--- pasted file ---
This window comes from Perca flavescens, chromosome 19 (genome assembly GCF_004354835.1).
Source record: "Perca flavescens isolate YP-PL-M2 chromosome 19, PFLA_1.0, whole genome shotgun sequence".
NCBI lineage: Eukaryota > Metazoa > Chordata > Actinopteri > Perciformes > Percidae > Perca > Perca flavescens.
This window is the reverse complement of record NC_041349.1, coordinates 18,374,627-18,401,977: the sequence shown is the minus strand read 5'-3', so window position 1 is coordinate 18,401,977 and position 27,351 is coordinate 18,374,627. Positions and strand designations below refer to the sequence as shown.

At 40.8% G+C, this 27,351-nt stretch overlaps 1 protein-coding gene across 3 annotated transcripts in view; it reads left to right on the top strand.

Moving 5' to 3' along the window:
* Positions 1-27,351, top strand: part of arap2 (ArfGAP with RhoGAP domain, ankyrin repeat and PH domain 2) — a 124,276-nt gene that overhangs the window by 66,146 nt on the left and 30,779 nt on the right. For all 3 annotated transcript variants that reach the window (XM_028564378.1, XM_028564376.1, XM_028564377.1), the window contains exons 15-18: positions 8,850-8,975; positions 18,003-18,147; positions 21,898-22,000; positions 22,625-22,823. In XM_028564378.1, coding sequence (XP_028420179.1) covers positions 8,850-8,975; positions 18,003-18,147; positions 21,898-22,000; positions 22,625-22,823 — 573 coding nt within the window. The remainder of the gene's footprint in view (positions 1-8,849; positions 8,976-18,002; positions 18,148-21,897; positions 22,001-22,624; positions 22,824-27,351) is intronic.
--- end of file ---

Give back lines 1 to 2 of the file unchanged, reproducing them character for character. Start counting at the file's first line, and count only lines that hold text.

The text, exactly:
This window comes from Perca flavescens, chromosome 19 (genome assembly GCF_004354835.1).
Source record: "Perca flavescens isolate YP-PL-M2 chromosome 19, PFLA_1.0, whole genome shotgun sequence".